Of identity, African humanism and independence

Isdore Guvamombe Reflections
Back in the village, in the land of milk, honey and dust or Guruve, the inevitability of dialogue between past and present is universal.

In Zimbabwe, many a time villagers are looked down upon by many urbanites or pseudo urbanites, who, because of colonial prejudices banked on their minds, think being a villager is being primitive, yet most of Jesus Christ’s disciples were villagers without higher education, but readily grasped what he taught.

Were the disciples primitive?

Villagers remain the vanguards of our traditional values and everyone not alien to this country is a villager, for, all our national identity cards issued by the Registrar General’s Office denote our chiefdoms.

To this end, we all come from chief so and so’s area and your chief’s name is a pre-requirement for acquiring a passport.

So who is not a villager? Why do we die in our scores every other public holiday travelling to the villages?

Ian Smith

Why do we swarm Mbare, Renkini and other termini every other public holiday to board chicken buses to our villages?

Our refusal to accept that we are villagers comes from the remnant colonial deposits caked on our minds, where villagers were dehumanised and denigrated, but the dawn of Independence in 1980 should make us proud of our villagehood.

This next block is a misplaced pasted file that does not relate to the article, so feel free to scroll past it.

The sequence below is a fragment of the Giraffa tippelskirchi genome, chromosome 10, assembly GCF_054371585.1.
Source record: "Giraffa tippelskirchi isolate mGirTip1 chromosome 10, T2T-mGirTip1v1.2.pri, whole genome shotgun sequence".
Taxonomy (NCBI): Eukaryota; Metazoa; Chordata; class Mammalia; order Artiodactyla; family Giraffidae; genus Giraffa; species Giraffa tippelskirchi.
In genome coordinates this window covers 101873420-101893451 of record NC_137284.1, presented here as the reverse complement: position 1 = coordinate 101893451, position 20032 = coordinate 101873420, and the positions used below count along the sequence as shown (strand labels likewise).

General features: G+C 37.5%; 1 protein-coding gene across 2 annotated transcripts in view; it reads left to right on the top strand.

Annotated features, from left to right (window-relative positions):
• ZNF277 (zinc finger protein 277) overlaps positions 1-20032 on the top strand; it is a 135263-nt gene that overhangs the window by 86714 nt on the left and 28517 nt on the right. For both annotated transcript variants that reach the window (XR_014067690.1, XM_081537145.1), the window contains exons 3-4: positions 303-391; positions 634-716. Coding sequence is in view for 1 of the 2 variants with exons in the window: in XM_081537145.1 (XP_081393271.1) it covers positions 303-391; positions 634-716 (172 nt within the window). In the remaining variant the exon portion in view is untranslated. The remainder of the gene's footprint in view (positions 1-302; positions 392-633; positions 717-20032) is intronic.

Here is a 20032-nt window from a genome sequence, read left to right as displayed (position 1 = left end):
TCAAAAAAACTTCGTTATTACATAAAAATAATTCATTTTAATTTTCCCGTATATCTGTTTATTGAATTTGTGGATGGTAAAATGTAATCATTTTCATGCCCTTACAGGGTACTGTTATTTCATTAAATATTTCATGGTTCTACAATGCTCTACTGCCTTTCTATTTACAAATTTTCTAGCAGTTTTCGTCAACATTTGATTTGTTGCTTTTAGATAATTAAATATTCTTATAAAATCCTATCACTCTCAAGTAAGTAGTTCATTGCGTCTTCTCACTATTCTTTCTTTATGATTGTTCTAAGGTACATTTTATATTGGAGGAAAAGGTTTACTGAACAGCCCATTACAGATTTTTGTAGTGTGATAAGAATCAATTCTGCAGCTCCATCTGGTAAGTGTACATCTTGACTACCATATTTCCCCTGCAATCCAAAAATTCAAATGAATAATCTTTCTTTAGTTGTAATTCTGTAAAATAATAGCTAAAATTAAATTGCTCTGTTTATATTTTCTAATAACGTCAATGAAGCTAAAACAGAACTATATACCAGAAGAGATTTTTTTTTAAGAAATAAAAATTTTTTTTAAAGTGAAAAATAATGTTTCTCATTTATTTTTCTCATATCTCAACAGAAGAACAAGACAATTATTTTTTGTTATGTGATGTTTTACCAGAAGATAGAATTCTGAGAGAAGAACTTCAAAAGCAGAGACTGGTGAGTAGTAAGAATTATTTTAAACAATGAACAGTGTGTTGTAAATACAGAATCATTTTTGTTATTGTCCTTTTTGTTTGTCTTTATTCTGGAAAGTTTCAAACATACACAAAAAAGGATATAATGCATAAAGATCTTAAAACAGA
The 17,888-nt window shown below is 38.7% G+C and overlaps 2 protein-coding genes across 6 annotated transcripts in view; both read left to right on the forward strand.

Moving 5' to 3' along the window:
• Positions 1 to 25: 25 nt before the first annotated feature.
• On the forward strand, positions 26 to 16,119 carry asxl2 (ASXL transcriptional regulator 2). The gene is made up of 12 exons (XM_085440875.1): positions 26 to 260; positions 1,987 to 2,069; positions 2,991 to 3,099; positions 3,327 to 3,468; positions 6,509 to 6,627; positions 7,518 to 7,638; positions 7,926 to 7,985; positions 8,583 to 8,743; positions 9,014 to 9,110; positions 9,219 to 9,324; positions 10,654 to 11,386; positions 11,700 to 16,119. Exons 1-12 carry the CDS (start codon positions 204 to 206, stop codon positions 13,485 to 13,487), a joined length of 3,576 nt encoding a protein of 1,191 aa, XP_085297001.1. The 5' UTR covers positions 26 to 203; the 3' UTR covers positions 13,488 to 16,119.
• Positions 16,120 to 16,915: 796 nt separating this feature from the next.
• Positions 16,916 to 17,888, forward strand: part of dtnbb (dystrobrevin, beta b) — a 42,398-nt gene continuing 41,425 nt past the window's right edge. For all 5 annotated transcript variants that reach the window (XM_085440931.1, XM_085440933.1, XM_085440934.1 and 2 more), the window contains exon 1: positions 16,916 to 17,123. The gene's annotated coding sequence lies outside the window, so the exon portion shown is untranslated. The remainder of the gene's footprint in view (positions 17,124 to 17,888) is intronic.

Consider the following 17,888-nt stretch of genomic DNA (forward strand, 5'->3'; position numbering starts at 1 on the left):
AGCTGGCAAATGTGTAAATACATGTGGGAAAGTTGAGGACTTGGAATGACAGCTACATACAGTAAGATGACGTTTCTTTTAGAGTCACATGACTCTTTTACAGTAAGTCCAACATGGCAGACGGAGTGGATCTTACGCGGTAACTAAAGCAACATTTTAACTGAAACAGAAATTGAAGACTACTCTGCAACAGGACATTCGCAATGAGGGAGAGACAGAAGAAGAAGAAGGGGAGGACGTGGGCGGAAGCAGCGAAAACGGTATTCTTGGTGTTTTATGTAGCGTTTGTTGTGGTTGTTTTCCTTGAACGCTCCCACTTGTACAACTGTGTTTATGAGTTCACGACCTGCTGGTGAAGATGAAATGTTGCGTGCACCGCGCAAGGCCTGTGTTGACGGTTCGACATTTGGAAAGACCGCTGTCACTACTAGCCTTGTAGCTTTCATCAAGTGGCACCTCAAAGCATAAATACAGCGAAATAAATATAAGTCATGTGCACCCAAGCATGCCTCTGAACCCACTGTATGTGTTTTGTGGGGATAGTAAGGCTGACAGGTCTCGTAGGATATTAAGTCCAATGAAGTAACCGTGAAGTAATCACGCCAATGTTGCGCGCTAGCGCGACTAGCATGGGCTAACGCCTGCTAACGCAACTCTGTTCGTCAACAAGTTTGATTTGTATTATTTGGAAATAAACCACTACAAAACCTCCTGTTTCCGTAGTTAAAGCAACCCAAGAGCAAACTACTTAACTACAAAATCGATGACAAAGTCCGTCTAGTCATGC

One good thing about villagers is that they have ideological clarity.

They know what Independence means and what it has brought to them.

Villagers still bear the scars of the liberation struggle, still live with unmarked graves of unknown freedom fighters.

In Rhodesia, colonialism came in several waves, imposing itself on our people, who had their original political ideas, economic innovations and cultural idiosyncrasies, and sought to establish a new system in which the black person was a subservient animal, used by the whites to promote their hegemony on natural resources.

When the wave came, it rolled over African humanism, its contents contaminating and corroding the existing social, political and economic fabric and indeed establishing white supremacy, which only real black men and women started challenging at the expense of their limbs and lives.

Zimbabwe, then Rhodesia, was the terrain upon which the colonial waves had wash, swash and backwash effects.

The liberation struggle forced some of the waves to roll back, leaving behind terraces that are a manifestation of the former colonial system’s desire to regain lost pride.

The question of what changed over time, what remained, what was washed away, what was altered and what still holds firm is the central occupation of this villager in this instalment.

Yes, the villager is back, you can say that again!

Most affected were the blacks, the Shona and Ndebele and others, the autochthons of the land of Munhumutapa. To call people autochthons, literary meaning those who came out of the ground, sounds village lingua franca, but implies that they are thought by themselves and others to have a special intimacy with the territory they occupy because they are thought to be the earliest to have lived there.

This villager uses the clumsy word autochthon for want of a clearer term that conveys the partly mythical, partly historical, partly attitudinal references that it contains when handling national matters in Zimbabwe.